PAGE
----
Why my next phone will be the next iPhone

Why my next phone will be the next iPhone

Summary: I thought it was time to drop Android and go with a Windows Phone. My thoughts have changed and my next phone will be the new iPhone when it is available. What hasn’t changed is that I will indeed drop Android.

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(Image: Apple)

When it comes to gadget purchases I can be an impulsive guy. I see one that catches my eye and I am prone to buy it without hesitation. That's a big reason why I have too many of them.

Given my history, it's telling that I still haven't acted on an impulse I had a while back to ditch my Android phone and go to a Windows Phone. Phones running Microsoft's OS are different from anything out there and my feeling was that it would be a refreshing change over Android.

See also: Smartphone doldrums: Time to go Windows Phone

So why haven't I traded my old Android phone in for a new Windows Phone? Several reasons have held me back.

First of all, I can't get past the possible lack of apps for Windows Phone. All the apps I need may very well be in the Microsoft Store, but I don't want to do a lot of research to find out. I don't need to do that with the iPhone or Android; they have everything I could possibly want.

I regularly see Windows Phone users on social media wishing that one app or another was available on the platform. After a lot of thought I've decided I have no desire to play the wish game.

The second reason that I am passing on Windows Phone is because it is its own little island in the Microsoft sea. The platform is totally separate from Windows 8.1 for all intents and purposes. The apps are completely separate on the two platforms and devices running them don't directly link up. They're similar but separate.

Lastly, I am firmly entrenched in the Google system for email and other stuff. That's what kept me in the Android camp for so long. But the fact is, Google is supporting its services very well on iOS, and I use them heavily on the iPad. The same should hold true for the iPhone.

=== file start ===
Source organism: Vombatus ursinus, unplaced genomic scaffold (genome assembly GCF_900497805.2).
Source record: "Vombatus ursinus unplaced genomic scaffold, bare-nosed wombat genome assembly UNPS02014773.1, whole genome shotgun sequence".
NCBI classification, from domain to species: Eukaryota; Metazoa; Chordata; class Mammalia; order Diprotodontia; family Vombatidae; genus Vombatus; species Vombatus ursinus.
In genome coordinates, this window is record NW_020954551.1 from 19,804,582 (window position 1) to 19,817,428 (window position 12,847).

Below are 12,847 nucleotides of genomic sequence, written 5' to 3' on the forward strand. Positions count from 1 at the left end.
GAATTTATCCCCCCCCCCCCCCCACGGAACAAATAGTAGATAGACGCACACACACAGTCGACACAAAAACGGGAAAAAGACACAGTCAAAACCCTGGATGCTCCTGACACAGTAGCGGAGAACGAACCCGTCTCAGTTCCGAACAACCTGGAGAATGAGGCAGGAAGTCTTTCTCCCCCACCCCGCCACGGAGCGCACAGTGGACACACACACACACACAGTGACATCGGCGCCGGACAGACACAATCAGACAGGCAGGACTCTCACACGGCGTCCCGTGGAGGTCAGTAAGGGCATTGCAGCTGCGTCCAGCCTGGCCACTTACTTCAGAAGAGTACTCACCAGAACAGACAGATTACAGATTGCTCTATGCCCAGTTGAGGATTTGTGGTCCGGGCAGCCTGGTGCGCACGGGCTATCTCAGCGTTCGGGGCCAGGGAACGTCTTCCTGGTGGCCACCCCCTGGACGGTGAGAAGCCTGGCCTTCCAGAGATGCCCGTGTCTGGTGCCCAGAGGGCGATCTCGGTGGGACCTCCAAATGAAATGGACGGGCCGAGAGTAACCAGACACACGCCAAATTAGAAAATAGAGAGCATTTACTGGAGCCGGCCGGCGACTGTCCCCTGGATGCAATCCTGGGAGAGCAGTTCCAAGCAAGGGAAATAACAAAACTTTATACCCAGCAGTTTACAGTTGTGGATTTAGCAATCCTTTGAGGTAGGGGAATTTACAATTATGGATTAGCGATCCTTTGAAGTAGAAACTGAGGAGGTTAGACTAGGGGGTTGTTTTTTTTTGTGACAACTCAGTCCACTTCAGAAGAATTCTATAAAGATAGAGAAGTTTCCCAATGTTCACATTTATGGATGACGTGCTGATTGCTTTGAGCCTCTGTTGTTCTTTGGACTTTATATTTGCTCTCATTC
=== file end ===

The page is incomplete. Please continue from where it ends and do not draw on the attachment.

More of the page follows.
Google and Microsoft are not the best of friends, and the former is not producing apps optimized for Windows Phone. Google may be petty in its refusal, but it is what it is. That makes Windows Phone less attractive the more I think about it.

This thought process leads me to wait for the next iPhone, the iPhone 6 or whatever it will be called. I've waited this long to switch phones so I may as well wait until the fall when Apple should spring the next iPhone.

I own an iPad so I can leverage most apps I've purchased. Many have one version that fits both iPad and iPhone so I'm covered.

Most importantly to me, when iOS 8 arrives around the same time as the new iPhone, it will link to the iPad. I'll be able to answer calls on the iPad if that's what I'm using (like now), while leaving the iPhone in the pocket or gear bag. That is a very big deal to me, and it's pushed me over the edge to go iPhone.

Windows Phone is fine, it's maturing nicely for such a short history. But it's not there yet and I'm not going to compromise my user experience. I want to get a new phone and just start using it fully. No researching to see if this is available, or if it can do that. Maybe in the future when Windows Phone has everything the other mobile platforms have. Maybe.

Update: To Microsoft's credit, they announced "universal apps" at the BUILD conference this year. These apps are intended to run on both Windows Phone and Windows, making it easier for developers to cover both platforms with a single effort.

ZDNet's Mary Jo Foley has the scoop on universal apps and while it is exciting, the reality is it is not here yet. While some apps are rolling out, it's likely we won't see many for a while. Eventually, Microsoft intends that all apps be universal, but unfortunately we probably won't see a lot of consistent activity in the timeframe of my purchase decision.

Topics: Mobility, iPhone, Smartphones, Windows Phone

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68 comments